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Majority of District Schools Adopt Anti-Bullying Policy, Report Shows

Wednesday, October 15, 2014
OHR report and new online resource assess school compliance with anti-bullying law; October 18 event provides tips and tools to recognize and address bullying

FOR IMMEDIATE RELEASE: Wednesday, October 15, 2014

CONTACT: Elliot Imse, Director of Policy and Communications – 202.481.3773; [email protected]

(WASHINGTON, D.C.) – The vast majority of District students attend schools with anti-bullying policies that meet requirements in the Youth Bullying Prevention Act of 2012, according to the first assessment report prepared for the Office of Human Rights (OHR) Citywide Bullying Prevention Program. Ninety-three percent of District Public Charter Schools providers and the DC Public Schools (DCPS) system submitted anti-bullying policies to OHR in the last year. The policies at more than 70 percent of charter schools and the DCPS system were found to have met all requirements in the Act.

“Our Citywide Bullying Prevention Program team and partners worked extraordinarily hard to ensure all schools were aware of the need for an anti-bullying policy, and understood the importance of making it meaningful,” said OHR Director Mónica Palacio. “District residents should be proud that our educational institutions take seriously the safety of our youth, and we are excited to continue working with them in implementing best practices.”

The report – prepared by Child Trends and The Robert F. Kennedy Center for Justice and Human Rights – is accompanied by the launch of an OHR Know Your Policy web portal that allows parents and guardians to quickly locate the anti-bullying policy and point of contact for their child’s school. Additionally, the portal provides similar information for all youth-serving government agencies, which are also required to adopt and implement anti-bullying policies as part of the citywide effort.

“Schools, government agencies and youth-serving grantees adopting anti-bullying policies is an exciting and important first step in our strategy to prevent bullying,” said Citywide Bullying Prevention Program Director Suzanne Greenfield. “But now we are approaching a more challenging phase, which is bringing these policies to life by effectively implementing them with training and education for staff and support from parents, guardians and youth.”

To help engage parents and youth and to celebrate National Bullying Prevention Awareness Month, OHR will host “It Takes a District: Tools and Tips for Families to Prevent Bullying” on Saturday, October 18 at Turkey Thicket Recreational Center. The event includes a series of workshops for parents and guardians, youth performances and a resource fair. More information is available at ohr.dc.gov/event/bullying.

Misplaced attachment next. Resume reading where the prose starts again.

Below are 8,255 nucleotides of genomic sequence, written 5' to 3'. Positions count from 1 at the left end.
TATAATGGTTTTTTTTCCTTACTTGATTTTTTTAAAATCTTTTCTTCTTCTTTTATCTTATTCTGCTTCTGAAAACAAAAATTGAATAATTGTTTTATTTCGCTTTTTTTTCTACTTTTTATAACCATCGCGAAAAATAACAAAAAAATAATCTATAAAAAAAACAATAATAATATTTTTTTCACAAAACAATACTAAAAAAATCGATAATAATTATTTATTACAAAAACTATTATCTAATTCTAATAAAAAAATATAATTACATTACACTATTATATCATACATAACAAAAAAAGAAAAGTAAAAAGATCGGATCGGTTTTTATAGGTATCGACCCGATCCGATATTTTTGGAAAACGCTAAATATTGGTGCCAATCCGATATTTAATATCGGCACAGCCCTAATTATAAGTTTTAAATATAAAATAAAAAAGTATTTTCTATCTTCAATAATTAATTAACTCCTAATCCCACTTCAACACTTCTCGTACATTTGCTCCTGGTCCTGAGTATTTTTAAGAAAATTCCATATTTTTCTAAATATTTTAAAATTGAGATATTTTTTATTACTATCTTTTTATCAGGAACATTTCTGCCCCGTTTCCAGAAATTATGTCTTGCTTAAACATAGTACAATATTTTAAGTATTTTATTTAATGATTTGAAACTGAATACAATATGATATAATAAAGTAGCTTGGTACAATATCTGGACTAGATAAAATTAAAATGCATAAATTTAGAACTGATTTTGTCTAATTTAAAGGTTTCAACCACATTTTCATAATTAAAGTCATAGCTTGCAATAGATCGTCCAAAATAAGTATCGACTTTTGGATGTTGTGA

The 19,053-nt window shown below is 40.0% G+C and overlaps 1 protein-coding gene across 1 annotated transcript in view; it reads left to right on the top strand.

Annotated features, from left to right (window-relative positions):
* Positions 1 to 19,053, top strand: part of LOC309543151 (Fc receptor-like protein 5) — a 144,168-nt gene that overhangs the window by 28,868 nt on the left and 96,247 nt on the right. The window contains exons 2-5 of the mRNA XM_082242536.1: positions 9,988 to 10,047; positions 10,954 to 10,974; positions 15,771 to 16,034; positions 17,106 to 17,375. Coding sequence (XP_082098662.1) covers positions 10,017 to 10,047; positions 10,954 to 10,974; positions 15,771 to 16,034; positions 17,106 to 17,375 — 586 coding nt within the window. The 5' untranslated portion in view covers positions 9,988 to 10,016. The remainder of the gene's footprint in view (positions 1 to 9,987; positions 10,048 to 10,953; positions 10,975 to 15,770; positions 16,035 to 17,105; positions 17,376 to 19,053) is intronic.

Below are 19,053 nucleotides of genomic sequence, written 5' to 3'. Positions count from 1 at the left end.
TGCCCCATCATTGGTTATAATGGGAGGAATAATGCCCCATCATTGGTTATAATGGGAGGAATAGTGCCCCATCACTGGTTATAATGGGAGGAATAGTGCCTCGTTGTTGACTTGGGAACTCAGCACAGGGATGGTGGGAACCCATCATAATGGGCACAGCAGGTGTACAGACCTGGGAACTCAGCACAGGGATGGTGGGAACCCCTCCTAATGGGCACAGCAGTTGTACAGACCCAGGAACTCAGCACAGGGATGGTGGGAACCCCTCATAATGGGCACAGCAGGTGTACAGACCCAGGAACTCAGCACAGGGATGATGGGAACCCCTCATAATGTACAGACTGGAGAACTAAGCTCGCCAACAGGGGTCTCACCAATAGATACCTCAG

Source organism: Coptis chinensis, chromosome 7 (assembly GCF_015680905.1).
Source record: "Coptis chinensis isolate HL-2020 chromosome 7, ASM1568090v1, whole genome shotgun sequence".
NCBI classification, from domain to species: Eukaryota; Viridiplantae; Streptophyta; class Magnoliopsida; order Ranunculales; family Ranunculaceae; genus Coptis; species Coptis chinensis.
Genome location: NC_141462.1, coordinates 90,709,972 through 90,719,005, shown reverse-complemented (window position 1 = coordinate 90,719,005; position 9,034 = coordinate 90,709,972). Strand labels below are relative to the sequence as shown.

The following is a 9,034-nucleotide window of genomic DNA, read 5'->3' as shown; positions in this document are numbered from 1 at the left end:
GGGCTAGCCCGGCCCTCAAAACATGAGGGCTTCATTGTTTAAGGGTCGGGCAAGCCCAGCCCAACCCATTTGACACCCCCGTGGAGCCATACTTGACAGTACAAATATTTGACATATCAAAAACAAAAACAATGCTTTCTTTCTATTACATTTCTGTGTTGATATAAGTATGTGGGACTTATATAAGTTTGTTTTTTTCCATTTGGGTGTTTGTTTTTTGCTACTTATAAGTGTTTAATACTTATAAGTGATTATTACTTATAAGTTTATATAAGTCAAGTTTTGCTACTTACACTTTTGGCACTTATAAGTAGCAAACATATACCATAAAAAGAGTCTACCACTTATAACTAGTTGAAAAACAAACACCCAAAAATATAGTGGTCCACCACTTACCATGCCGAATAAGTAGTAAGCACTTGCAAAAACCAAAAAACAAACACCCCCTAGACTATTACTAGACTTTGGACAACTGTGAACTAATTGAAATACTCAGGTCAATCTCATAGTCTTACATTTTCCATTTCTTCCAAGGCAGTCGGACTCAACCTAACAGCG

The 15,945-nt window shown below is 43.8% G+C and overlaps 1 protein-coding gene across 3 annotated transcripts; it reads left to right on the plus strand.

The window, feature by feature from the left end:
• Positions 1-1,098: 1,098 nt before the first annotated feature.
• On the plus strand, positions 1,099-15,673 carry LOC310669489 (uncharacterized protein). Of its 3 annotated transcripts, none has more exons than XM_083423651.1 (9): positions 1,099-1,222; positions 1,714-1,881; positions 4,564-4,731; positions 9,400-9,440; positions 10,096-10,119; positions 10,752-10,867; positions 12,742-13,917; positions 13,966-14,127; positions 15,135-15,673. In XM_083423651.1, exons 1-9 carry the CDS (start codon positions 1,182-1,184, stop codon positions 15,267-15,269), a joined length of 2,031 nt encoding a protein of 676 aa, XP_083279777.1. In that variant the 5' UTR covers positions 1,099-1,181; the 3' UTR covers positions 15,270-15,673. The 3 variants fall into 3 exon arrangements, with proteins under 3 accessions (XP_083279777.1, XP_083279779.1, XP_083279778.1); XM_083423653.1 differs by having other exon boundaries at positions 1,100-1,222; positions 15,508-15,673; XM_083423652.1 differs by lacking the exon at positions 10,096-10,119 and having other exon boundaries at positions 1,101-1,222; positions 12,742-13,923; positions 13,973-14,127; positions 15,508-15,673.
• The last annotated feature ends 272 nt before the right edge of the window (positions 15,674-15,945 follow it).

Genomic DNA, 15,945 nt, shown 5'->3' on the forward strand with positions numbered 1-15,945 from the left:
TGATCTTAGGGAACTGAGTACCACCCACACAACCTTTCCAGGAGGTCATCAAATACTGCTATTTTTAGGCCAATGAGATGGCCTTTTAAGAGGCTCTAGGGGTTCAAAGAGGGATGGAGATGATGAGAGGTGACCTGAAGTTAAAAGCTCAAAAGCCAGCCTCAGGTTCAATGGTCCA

OHR will continue to work with schools that have not submitted policies, and schools with policies that do not meet all requirements under the Act. For detailed assessment information by educational institution and to download the report, visit ohr.dc.gov/page/bullyingprevention/reports. The Know Your Policy web portal is available at ohr.dc.gov/page/knowyourpolicy.

 

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About the Citywide Bullying Prevention Program at the Office of Human Rights

The Citywide Youth Bullying Prevention Program – created in June 2013 – aims to reduce incidents of bullying across the District by emphasizing prevention and proper procedures for responding when incidents occur. The program works with youth-serving government agencies, District schools and youth-serving government grantees to ensure bullying prevention policies are adopted and implemented in ways consistent with the best practices adopted by the Youth Bullying Prevention Task Force. The best practices are demonstrated in the Task Force’s District-wide Model Bullying Prevention Policy, released in January of 2013.

About the District of Columbia Office of Human Rights

The District of Columbia Office of Human Rights (OHR) was established to eradicate discrimination, increase equal opportunity and protect human rights for persons who live in or visit the District of Columbia. The agency enforces local and federal human rights laws, including the DC Human Rights Act, by providing a legal process to those who believe they have been discriminated against. OHR also proactively enforces human rights in the District through Director’s Inquiries, which allow it to identify and investigate practices and policies that may be discriminatory.

About Child Trends

Child Trends is a nonprofit, nonpartisan research center that studies children at all stages of development. Its mission is to improve the lives and prospects of children and youth by conducting high-quality research and sharing the resulting knowledge with practitioners and policymakers. Child Trends has more than 120 employees and annual revenue of about $14 million.

About the Robert F. Kennedy Center for Justice and Human Rights

The Robert F. Kennedy Center for Justice and Human Rights was founded in 1968 by Robert Kennedy's family and friends as a living memorial to carry forward his vision of a more just and peaceful world. The Robert F. Kennedy Center for Justice and Human Rights is a 501 (c) (3) nonprofit charitable organization.